The yawn that was Mobile World Congress 2010 - page 2

Previous page

Femto. Two years ago, MWC saw femtocell solutions going commercial; integration partnerships were built, core network solutions were launched, reference designs introduced. Last year, enterprise femtocells were a major theme. This year? While Vodafone's success was on everyone's lips, the technology seemed to do little more than incrementally advance. Sure, picoChip must be given credit for its LTE reference design, but the remaining news wasn't really news, just a rehash of what we've been talking about for the last year: added user and data capacity, LTE investigations, added gateway and application work.

Packet Core. In the network, the packet core may have been one of the most exciting topics at MWC 2010. Right before the show, Cisco pulled the trigger on rebranding its Starent assets (ASR 5000) and Tellabs talked up the SmartCore 9100 acquired from WiChorus. At the show, Juniper took the wraps off its Project Falcon--including new EPC products. Did any of this come as a surprise? No. We all knew Cisco and Tellabs would do something with their packet core assets and that Juniper's Project Falcon would push it into the mobile packet core. The only real surprise was a lack of packet core news from players like Alcatel-Lucent, Ericsson or NSN.

I've never viewed myself as "grumpy" or generally negative--I leave that to other analysts (you know who you are). So, despite looking at the networks news from MWC 2010 as rather yawn-worthy, I still see an encouraging theme: commercialization.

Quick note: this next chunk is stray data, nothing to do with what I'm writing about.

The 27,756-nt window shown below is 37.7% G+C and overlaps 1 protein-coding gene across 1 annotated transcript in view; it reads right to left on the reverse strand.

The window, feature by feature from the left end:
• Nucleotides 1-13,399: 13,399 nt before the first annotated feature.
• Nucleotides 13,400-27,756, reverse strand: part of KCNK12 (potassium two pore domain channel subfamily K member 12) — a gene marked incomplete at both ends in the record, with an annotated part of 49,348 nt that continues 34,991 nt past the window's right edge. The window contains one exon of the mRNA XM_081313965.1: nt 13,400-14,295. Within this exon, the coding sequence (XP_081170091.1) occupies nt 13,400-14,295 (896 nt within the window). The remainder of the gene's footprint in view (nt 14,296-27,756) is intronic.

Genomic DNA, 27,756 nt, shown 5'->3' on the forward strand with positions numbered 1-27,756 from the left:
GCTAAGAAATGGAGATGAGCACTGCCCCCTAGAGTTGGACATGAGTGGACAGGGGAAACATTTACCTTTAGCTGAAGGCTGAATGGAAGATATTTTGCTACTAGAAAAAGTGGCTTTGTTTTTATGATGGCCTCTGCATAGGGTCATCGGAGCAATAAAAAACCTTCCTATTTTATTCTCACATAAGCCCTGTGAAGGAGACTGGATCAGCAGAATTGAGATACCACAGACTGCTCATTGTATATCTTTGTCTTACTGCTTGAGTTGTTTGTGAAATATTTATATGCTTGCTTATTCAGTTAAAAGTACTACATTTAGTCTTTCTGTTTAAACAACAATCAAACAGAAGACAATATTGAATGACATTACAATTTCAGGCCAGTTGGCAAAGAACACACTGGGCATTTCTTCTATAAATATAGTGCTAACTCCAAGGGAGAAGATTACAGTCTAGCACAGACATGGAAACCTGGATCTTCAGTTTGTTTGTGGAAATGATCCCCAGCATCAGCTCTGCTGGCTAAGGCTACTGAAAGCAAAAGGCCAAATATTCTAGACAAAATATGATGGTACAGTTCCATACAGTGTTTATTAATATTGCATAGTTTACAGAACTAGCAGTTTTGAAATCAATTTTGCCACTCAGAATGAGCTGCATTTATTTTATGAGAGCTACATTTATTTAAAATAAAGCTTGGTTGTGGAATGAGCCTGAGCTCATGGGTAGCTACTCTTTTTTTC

New LTE products weren't needed because initial launches and investigations are proceeding based on the current ones--with interop testing setting the stage for actual LTE revenues and services. Amazing femtocell innovations weren't needed because operators are finally beginning to move forward on services, against this backdrop, they might actually be a distraction. In the packet core, vendors might be eager to talk up their shiny new solutions, but the message we heard over and over is that product and performance claims are meaningless without real world benchmarks and testing--the results of which will drive purchase and deployment decisions.

To be sure, new products and breathtaking innovations are often critical for kicking an industry into gear. Yet, once the momentum builds behind it (be it femtocells or LTE or HSPA+), vendors and operators need to go "heads down" on turning it into a reality. Here, the 2010 edition of Mobile World Congress hit the right notes.

Peter Jarich is an analyst with Current Analysis.

Previous page